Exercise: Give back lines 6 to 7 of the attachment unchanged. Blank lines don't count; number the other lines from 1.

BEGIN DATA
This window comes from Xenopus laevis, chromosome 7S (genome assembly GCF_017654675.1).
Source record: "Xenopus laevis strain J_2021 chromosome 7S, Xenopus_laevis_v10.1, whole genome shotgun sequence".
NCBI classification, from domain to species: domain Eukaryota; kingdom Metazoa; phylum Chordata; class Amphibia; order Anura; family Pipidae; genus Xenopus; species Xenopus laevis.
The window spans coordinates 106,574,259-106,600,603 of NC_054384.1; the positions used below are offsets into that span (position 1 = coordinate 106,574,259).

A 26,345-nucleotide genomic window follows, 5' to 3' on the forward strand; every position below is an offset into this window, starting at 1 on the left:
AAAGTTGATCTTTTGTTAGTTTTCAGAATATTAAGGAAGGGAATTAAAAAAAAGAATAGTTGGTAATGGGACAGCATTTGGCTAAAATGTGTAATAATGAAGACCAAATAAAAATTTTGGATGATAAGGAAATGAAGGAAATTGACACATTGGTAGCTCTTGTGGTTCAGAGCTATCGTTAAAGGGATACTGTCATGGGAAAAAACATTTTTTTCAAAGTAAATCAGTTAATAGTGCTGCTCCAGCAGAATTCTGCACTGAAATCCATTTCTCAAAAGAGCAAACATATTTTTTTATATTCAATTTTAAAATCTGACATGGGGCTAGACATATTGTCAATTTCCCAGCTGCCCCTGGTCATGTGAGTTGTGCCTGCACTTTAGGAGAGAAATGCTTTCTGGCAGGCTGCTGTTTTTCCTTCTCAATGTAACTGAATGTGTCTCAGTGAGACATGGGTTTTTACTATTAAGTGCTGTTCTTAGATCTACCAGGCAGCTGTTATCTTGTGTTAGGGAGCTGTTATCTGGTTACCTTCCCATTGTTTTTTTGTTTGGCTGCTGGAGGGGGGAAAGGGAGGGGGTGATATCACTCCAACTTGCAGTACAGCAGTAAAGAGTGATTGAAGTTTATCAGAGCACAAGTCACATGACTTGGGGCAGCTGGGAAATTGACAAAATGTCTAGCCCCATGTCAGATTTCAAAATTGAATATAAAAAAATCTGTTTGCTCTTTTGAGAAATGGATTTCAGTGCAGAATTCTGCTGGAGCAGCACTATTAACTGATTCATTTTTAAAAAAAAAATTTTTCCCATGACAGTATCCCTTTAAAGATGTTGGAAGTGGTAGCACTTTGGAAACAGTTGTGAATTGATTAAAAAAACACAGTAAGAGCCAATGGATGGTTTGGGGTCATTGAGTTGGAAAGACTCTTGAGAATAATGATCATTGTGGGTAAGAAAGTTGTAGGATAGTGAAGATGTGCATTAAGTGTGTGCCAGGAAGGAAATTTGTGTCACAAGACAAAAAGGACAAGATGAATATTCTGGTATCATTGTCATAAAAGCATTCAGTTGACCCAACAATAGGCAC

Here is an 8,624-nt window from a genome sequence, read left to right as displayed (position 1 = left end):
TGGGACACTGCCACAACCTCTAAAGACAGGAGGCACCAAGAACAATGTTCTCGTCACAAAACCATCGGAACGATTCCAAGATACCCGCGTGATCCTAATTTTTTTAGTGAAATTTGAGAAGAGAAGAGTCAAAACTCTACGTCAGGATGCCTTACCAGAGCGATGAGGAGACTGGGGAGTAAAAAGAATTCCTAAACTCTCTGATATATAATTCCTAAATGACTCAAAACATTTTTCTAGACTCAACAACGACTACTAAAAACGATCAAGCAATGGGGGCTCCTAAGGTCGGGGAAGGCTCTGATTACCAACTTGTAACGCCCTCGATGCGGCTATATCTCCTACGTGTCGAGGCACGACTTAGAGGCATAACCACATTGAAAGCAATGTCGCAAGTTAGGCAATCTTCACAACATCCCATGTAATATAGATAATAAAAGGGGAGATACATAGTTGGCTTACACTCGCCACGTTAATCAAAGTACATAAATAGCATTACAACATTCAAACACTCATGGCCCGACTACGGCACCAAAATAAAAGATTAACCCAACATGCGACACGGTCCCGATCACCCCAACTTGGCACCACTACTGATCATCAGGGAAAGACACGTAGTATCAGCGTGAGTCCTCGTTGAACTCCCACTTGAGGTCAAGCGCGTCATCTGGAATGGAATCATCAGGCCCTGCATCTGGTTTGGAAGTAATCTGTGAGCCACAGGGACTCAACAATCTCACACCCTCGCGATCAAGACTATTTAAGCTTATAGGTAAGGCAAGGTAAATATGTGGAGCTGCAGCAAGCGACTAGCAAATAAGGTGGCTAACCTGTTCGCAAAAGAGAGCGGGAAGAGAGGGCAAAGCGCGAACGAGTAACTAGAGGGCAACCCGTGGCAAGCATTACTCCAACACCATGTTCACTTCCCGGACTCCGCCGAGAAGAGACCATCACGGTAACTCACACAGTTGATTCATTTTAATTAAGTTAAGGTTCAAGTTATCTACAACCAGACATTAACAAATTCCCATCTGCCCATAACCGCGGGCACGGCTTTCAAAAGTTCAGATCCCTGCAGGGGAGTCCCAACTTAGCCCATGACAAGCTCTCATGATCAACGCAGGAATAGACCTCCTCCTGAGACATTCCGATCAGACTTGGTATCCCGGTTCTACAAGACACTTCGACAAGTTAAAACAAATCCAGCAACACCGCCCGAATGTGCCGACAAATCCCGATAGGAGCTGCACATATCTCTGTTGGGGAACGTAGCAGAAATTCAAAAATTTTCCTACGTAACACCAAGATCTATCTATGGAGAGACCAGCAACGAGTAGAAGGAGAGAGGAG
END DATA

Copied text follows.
AAAGTTGATCTTTTGTTAGTTTTCAGAATATTAAGGAAGGGAATTAAAAAAAAGAATAGTTGGTAATGGGACAGCATTTGGCTAAAATGTGTAATAATGAAGACCAAATAAAAATTTTGGATGATAAGGAAATGAAGGAAATTGACACATTGGTAGCTCTTGTGGTTCAGAGCTATCGTTAAAGGGATACTGTCATGGGAAAAAACATTTTTTTCAAAGTAAATCAGTTAATAGTGCTGCTCCAGCAGAATTCTGCACTGAAATCCATTTCTCAAAAGAGCAAACATATTTTTTTATATTCAATTTTAAAATCTGACATGGGGCTAGACATATTGTCAATTTCCCAGCTGCCCCTGGTCATGTGAGTTGTGCCTGCACTTTAGGAGAGAAATGCTTTCTGGCAGGCTGCTGTTTTTCCTTCTCAATGTAACTGAATGTGTCTCAGTGAGACATGGGTTTTTACTATTAAGTGCTGTTCTTAGATCTACCAGGCAGCTGTTATCTTGTGTTAGGGAGCTGTTATCTGGTTACCTTCCCATTGTTTTTTTGTTTGGCTGCTGGAGGGGGGAAAGGGAGGGGGTGATATCACTCCAACTTGCAGTACAGCAGTAAAGAGTGATTGAAGTTTATCAGAGCACAAGTCACATGACTTGGGGCAGCTGGGAAATTGACAAAATGTCTAGCCCCATGTCAGATTTCAAAATTGAATATAAAAAAATCTGTTTGCTCTTTTGAGAAATGGATTTCAGTGCAGAATTCTGCTGGAGCAGCACTATTAACTGATTCATTTTTAAAAAAAAAATTTTTCCCATGACAGTATCCCTTTAAAGATGTTGGAAGTGGTAGCACTTTGGAAACAGTTGTGAATTGATTAAAAAAACACAGTAAGAGCCAATGGATGGTTTGGGGTCATTGAGTTGGAAAGACTCTTGAGAATAATGATCATTGTGGGTAAGAAAGTTGTAGGATAGTGAAGATGTGCATTAAGTGTGTGCCAGGAAGGAAATTTGTGTCACAAGACAAAAAGGACAAGATGAATATTCTGGTATCATTGTCATAAAAGCATTCAGTTGACCCAACAATAGGCAC

Here is an 8,624-nt window from a genome sequence, read left to right as displayed (position 1 = left end):